False. The manufacturing sector did shed about 6,000 total jobs from February to March, but Mr. Trump is wrong that this is unprecedented. Rather, since the Bureau of Labor Statistics began tracking monthly manufacturing employment in 1939, the sector has lost jobs in about 40 percent of the months.

Under his own presidency, employment in the sector declined in seven months out of 12 in 2019, even before the coronavirus pandemic hit, and in the first four months of 2020.

Even as the total number of jobs declined in March 2024, the sector still hired 291,000 workers in March (335,000 left their jobs).

What Was Said

“We’ve already created 15 new million jobs — a record.”
— Mr. Biden in a June speech

This needs context. The economy added 15.6 million jobs from January 2021, the month when Mr. Biden took office, to May. By raw numbers, that is indeed a larger increase in new jobs over three years than the number added over other presidents’ full four-year terms since at least 1945.

But by percentage, Mr. Biden’s first 40 months still lag behind the job growth of some of his recent predecessors’ full terms. The economy added 10.9 percent more jobs under Mr. Biden so far, compared with 11.2 percent in President Ronald Reagan’s second term and 12.8 percent in President Jimmy Carter’s four years in office.

Mr. Biden is, of course, comparing his three and a half in office with the entire term or presidencies of his predecessors so the comparison is not equivalent. Moreover, Mr. Biden’s first years in office followed historic job losses wrought by the coronavirus pandemic. Most important, presidents are not singularly responsible for the state of the economy.

What Was Said

“They want to quadruple your taxes.”
— Mr. Trump in a June rally in Las Vegas

“They’re going to let them expire. They’re going to give you the biggest tax increase you’ve ever had, ever, by four times.”
Mr. Trump at a campaign event in Detroit in June

False. Many elements of the 2017 tax cut Mr. Trump signed into law will expire in 2025, and Mr. Biden has proposed some tax increases on high-income earners and corporations. But this does not amount to a quadrupling of taxes.

The 2017 tax cuts reduced personal tax rates, increased the standard deduction and doubled the child tax credit, but it also limited the deduction for state and local taxes. In 2025, the law is expected to reduce the average tax rate by 1.4 percent, according to the Urban-Brookings Tax Policy Center, a Washington think tank that studies fiscal issues. Most in the top 5 percent of income would see the greatest change, by 2.4 percent.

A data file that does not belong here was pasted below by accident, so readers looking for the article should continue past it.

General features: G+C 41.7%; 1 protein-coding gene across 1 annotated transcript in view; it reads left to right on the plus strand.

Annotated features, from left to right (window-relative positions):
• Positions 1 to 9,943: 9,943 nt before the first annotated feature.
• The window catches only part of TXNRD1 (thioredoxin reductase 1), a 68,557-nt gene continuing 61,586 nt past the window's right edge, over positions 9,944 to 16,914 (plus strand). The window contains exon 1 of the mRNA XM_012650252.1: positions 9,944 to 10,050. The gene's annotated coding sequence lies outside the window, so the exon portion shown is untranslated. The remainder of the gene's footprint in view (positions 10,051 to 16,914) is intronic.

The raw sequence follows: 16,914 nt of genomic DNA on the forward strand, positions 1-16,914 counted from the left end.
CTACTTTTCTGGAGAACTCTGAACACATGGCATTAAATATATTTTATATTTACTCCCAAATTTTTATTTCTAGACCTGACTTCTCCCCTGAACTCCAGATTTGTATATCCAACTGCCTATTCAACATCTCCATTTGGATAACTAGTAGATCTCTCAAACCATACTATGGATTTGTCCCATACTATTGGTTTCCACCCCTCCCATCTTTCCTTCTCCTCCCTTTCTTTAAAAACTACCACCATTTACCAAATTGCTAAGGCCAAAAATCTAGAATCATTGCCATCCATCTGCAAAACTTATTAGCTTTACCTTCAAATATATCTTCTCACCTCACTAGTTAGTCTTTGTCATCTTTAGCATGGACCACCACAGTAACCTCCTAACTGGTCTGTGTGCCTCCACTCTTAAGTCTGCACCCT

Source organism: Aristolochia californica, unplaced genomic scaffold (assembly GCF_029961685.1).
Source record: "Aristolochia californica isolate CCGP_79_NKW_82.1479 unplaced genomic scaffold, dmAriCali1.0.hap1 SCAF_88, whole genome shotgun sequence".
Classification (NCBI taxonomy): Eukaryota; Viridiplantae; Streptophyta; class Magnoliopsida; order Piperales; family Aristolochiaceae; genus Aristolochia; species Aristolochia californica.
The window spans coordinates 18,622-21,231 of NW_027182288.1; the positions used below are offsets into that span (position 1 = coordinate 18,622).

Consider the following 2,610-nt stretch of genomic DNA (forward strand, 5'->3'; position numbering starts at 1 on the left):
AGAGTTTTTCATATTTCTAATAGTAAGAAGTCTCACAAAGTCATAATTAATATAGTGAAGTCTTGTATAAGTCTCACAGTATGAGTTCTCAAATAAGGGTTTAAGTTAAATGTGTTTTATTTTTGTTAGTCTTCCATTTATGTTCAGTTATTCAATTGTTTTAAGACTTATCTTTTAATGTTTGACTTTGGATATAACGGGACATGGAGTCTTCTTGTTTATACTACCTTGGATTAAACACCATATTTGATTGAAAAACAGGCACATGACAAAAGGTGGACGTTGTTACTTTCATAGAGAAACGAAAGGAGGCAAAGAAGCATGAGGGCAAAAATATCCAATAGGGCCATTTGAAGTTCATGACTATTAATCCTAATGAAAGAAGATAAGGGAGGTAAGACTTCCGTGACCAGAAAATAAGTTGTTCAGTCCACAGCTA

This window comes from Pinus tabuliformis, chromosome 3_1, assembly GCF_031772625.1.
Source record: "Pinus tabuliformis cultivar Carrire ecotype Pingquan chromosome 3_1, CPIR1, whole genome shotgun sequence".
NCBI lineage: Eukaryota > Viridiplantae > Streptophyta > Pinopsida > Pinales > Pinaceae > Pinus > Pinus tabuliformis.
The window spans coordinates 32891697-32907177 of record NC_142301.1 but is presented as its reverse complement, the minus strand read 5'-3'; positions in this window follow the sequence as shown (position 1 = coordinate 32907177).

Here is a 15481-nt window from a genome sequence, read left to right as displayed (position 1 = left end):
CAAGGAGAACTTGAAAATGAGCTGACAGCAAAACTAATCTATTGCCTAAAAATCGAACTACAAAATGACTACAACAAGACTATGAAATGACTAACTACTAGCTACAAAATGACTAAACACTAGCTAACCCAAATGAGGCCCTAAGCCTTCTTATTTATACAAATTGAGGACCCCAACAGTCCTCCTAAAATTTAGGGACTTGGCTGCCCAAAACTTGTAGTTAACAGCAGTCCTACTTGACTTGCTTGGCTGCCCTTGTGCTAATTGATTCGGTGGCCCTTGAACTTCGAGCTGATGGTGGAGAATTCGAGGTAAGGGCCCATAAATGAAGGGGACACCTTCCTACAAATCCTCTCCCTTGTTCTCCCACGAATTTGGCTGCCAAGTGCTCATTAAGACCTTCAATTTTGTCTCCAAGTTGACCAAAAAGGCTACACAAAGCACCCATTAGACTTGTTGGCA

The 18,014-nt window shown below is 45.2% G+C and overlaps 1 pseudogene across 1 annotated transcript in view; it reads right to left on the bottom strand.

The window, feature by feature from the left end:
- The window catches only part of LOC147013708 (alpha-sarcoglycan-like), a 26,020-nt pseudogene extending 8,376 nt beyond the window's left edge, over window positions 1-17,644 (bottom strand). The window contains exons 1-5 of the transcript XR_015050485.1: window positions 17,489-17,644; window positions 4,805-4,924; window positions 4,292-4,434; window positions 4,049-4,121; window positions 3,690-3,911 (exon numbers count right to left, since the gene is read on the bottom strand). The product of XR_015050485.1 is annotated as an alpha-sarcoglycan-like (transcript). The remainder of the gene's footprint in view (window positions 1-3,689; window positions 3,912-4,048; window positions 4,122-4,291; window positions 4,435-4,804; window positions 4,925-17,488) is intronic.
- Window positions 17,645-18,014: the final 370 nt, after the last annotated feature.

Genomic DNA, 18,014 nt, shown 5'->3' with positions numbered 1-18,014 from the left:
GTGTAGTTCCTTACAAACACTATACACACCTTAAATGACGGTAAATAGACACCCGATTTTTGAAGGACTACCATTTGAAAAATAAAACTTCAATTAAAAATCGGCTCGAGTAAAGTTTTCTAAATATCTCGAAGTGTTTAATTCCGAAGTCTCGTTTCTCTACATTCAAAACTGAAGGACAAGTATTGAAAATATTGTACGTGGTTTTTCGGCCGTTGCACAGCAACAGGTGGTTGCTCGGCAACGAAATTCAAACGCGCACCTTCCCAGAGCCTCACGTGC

Ms. Leavitt cited an analysis by the Tax Foundation, a conservative think tank, estimating that taxpayers would see an average increase of $2,800 if the 2017 law’s provisions were not extended.

But Mr. Biden has also consistently said he does not support raising taxes on people making under $400,000 a year. In his latest budget, the president proposed extending tax cuts for those making under that threshold. It called for “additional reforms to ensure that wealthy people and big corporations pay their fair share,” such as restoring the top individual income rate to 39.5 percent, from 37 percent, for single filers making above $400,000 and families making more than $450,000.

It also included several provisions that would reduce personal taxes for average and low-income earners including further expanding the child tax credit and making permanent the earned-income tax credit for childless workers.

Mr. Biden’s proposals would increase the average tax rate by about 1.9 percent, according to a Tax Policy Center analysis of Mr. Biden’s very similar budget from last year. The top 0.1 percent would see the biggest increase of about 13.9 percent, while the low income filers would see a reduction in taxes. That is no nowhere near the 300 percent increase Mr. Trump warned of.

The Tax Foundation similarly estimated that Mr. Biden’s proposals would reduce after-tax income by about 1.1 percent across all income groups and, if accounting for an estimated loss in economic growth, by 2.8 percent.

What Was Said

“He provided a $2 trillion tax cut for the super wealthy, which has done nothing but increase the debt and very little impact on ordinary people and their ability to, you know, function and grow.”
— Mr. Biden at a campaign event in June

This is exaggerated. Most Americans, not just those earning the highest incomes, received a tax cut under the 2017 law, despite perceptions to the contrary. The tax cut did increase the federal debt, but some studies showed that it had spurred economic growth.

Ms. Leavitt noted that the 2017 law also increased the child tax credit and simplified taxes by increasing the standard deduction — arguably provisions that did benefit ordinary people.

The independent Tax Policy Center estimated that 64.8 percent of people received a federal income tax cut in 2018, while 6.3 saw an increase. About 81.7 percent of Americans who made $50,000 to $75,000 — roughly a median income — received a tax cut that averaged $750. That is consistent with estimates from the Joint Committee on Taxation, the nonpartisan analysts of Congress.

High-income earners did far better under the tax cut, though, with the top 1 percent receiving nearly 17 percent of the total benefit with an average tax cut of $30,000.

Several analyses of the 2017 law from nonpartisan, left-leaning and conservative think tanks showed that it led to a modest near-term increase in gross domestic product, though the economists have disagreed on the long-term effects. One recent study also found that the 2017 law bolstered investment and workers’ pay modestly, though other studies have found little to no effect on workers’ pay.